In outer space, far from any disturbing influences, we could measure the gravitational force between the two masses and get the Newtonian law of the world. Regardless of where the experiment was conducted, we, in theory, should receive the same answer. Thus, the Newtonian law of the world has a translational invariance.
To measure the force of attraction between two objects, it is necessary to arrange them at some distance from each other. For example, we can arrange two objects in such a way that the line connecting them will be parallel to the x axis in some given coordinate system. With equal success, we can arrange objects on a straight line parallel to the y axis. Will the force of attraction measured by us depend on the direction of the straight line connecting these objects? In principle, yes, but only if the laws of nature differ from those that we have. In nature, the law of universal perception claims that the force of attraction is proportional to the product of the masses and inversely proportional to the square of the distance between them and it does not depend on the orientation of one object relative to another. Directional independence is called rotational symmetry. Translational and rotational symmetries are the most important fundamental properties of the world in which we live.
Look in the mirror. Your reflection is like two peas in a pod like you. The mirror image of your pants is no different from the pants themselves. The reflection of the left glove exactly repeats the left glove.
Stop. Something is wrong here. Let's look again carefully. The mirror image of the left glove is not all identical to the left glove. It is identical to the right glove! And the mirror image of the right glove is identical to the left glove.
Now look more attentively at your own reflection. It's not you. The mole you have on your left cheek, your reflection on your right. And if you opened your own chest, you would find that the heart of your reflection is not on the left, as in all normal people, but on the right. Let's call the mirror man - man.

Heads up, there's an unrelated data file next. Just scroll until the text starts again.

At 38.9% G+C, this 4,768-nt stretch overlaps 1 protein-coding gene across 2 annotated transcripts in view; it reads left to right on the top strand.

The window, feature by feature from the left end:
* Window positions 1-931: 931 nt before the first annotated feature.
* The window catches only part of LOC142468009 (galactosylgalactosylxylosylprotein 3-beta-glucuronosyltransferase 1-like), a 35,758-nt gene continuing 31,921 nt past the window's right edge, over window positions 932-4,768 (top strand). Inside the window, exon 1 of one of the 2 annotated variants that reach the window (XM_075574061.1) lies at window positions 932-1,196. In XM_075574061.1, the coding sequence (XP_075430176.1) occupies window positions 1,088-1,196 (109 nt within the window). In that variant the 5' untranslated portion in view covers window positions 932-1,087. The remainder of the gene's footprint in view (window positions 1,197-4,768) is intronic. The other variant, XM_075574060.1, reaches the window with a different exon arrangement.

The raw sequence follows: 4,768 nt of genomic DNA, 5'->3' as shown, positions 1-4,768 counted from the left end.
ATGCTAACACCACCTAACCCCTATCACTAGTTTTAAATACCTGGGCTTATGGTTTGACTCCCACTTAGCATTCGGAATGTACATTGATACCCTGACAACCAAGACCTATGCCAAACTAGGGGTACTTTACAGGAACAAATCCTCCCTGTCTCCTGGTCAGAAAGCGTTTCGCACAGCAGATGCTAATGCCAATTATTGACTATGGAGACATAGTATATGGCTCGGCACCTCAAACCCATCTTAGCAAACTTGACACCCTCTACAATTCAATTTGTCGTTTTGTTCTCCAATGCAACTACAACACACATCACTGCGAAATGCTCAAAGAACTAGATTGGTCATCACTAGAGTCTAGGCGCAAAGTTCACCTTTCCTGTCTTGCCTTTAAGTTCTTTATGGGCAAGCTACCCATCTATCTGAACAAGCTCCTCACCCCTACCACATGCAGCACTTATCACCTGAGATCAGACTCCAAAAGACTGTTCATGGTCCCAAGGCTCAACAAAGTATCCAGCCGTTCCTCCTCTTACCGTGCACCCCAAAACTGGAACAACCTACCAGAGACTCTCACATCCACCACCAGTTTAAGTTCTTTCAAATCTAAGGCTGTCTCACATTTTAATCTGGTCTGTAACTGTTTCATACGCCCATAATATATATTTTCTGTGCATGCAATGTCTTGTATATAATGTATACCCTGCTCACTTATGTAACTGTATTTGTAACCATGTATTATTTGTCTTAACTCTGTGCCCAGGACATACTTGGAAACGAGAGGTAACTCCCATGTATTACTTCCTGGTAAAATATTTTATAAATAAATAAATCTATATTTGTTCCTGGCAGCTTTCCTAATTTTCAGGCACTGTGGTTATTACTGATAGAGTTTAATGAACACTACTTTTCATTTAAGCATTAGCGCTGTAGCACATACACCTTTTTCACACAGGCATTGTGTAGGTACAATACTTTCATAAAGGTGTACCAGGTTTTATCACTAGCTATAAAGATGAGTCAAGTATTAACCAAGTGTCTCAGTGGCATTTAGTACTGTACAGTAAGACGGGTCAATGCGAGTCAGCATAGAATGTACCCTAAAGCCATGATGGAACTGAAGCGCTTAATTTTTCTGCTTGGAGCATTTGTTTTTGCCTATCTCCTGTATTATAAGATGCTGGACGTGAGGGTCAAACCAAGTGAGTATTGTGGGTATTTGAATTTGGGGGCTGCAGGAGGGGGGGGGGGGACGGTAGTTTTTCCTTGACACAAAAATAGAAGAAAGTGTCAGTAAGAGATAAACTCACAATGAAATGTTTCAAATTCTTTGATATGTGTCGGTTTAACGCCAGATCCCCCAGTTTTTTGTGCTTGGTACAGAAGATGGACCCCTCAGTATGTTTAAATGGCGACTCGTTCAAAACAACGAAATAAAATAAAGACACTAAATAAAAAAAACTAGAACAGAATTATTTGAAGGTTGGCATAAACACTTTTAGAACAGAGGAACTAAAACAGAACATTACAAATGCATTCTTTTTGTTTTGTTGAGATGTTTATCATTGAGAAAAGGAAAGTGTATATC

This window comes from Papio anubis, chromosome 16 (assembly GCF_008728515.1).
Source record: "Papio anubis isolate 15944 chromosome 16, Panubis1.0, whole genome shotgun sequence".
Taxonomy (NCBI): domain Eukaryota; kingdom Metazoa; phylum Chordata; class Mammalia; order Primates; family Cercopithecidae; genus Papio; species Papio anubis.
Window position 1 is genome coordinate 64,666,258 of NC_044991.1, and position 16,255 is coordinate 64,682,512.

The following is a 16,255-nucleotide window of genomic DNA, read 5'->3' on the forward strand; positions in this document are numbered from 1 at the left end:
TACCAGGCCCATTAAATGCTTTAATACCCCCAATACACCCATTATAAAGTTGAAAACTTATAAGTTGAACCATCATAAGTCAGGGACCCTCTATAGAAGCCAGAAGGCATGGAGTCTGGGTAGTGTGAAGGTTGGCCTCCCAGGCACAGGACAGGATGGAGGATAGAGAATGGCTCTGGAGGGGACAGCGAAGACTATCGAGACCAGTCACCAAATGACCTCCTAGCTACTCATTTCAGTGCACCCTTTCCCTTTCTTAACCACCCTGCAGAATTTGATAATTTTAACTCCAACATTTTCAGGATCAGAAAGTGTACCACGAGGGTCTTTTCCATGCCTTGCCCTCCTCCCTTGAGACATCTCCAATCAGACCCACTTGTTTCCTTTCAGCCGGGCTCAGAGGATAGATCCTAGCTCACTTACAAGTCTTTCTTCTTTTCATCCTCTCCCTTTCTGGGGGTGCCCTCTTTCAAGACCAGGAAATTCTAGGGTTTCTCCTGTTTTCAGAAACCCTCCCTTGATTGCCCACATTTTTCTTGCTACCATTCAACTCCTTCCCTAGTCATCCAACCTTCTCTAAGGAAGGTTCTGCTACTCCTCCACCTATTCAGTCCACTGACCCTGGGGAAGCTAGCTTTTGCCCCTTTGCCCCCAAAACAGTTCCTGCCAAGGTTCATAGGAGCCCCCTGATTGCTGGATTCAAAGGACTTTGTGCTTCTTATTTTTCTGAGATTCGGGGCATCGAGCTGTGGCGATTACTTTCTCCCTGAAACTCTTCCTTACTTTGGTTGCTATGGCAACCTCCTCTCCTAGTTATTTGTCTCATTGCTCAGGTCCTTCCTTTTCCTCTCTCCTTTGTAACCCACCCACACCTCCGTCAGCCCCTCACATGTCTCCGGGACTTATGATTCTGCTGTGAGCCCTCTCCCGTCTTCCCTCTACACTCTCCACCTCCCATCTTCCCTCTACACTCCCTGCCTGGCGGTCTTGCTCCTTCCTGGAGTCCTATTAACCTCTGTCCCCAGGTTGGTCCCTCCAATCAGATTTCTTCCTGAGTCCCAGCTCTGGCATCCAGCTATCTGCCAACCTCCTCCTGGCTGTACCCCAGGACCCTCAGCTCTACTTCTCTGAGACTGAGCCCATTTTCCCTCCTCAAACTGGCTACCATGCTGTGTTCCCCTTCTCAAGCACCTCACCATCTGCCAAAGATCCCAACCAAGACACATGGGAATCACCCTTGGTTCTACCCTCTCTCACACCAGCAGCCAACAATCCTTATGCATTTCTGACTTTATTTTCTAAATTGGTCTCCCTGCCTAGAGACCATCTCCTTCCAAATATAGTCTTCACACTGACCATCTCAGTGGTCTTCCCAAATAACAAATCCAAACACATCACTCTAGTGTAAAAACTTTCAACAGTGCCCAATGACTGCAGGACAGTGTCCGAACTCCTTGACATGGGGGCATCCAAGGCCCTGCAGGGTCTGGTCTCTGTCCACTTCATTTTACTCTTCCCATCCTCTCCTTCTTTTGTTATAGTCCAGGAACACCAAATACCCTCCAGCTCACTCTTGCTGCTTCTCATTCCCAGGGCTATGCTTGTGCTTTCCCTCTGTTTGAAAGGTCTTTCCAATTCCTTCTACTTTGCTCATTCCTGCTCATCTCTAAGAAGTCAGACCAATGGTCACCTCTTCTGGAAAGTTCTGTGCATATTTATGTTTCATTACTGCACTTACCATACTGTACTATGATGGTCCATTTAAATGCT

Suppose that we have a futuristic technology that allows us to collect any object we want from individual atoms. We will build with the help of this technology a person whose mirror image will exactly repeat you: the heart on the left, the freckle on the left, etc. Then the original, which we build, will be a man.
Will a person function normally? Will he breathe? Will his heart beat? If you give him candy, will he assimilate the sugar that is part of it? The answers to most of these questions are yes. Basically, the person will function in the same way as the person. But with his metabolism will have problems. He will not be able to assimilate ordinary sugar. The reason is that sugar exists in two mirror forms, like right and left gloves. A person is able to assimilate only one of the mirror forms of sugar. A person is able to absorb only sugar. Molecules - sugar and sugar - differ from each other in the same way as the right and left glove. Chemists call ordinary sugars that people can assimilate, D-isomers (from Latin dextra - right), and mirror them, which only people can absorb, L-isomers (from Latin lævum - left).
Replacing something with its mirror image is called mirror symmetry, or parity. The consequences of mirror reflection are, in principle, obvious, but let's repeat one important thing again: if everything in the world is replaced with its mirror reflection, then the behavior of this world will in no way change and will not differ from the behavior of our world.
In fact, mirror symmetry is not exact. It is a good example of broken symmetry. Something leads to the fact that the mirror image of a neutrino is many times heavier than the original. This applies to all other particles, although to a much lesser extent. It seems that the great world mirror is slightly crooked, it distorts the reflection a little. But this distortion is so insignificant that it practically does not affect ordinary matter. But in the behavior of high-energy particles in the mirror world can occur very significant changes. However, for the time being, let's pretend that mirror symmetry in nature is accurate.
What do we mean when we say that there is a symmetry relation between particles? In a nutshell, this means that each type of particle has a partner or a twin with very similar properties. For mirror symmetry, this means that if the laws of nature allow for the existence of a left glove, then the existence of a right glove is also possible. Establishing the existence of D-glucose means that L-glucose must exist. And if the mirror symmetry is not broken, the same should apply to all elementary particles. Each particle must have a twin, identical to it up to specular reflection. When a person is mirrored, each elementary particle that makes up his body is replaced by its mirror twin.
Antimatter is another type of symmetry, called charge conjugation symmetry. Since symmetry implies the replacement of everything with its symmetrical analogue, the symmetry of charge conjugation involves the replacement of each particle by its antiparticle. It changes the positive electric charges, for example, protons, into negative ones, in this case antiprotons. Similarly, negatively charged electrons are replaced by positively charged positrons. Hydrogen atoms are replaced by antihydrogen atoms consisting of positrons and antiprotons. Such atoms are actually obtained in laboratories, however, in very small quantities, insufficient even to build antimolecules from them. But no one doubts that anti-molecules are possible. , , . . , , . , , , .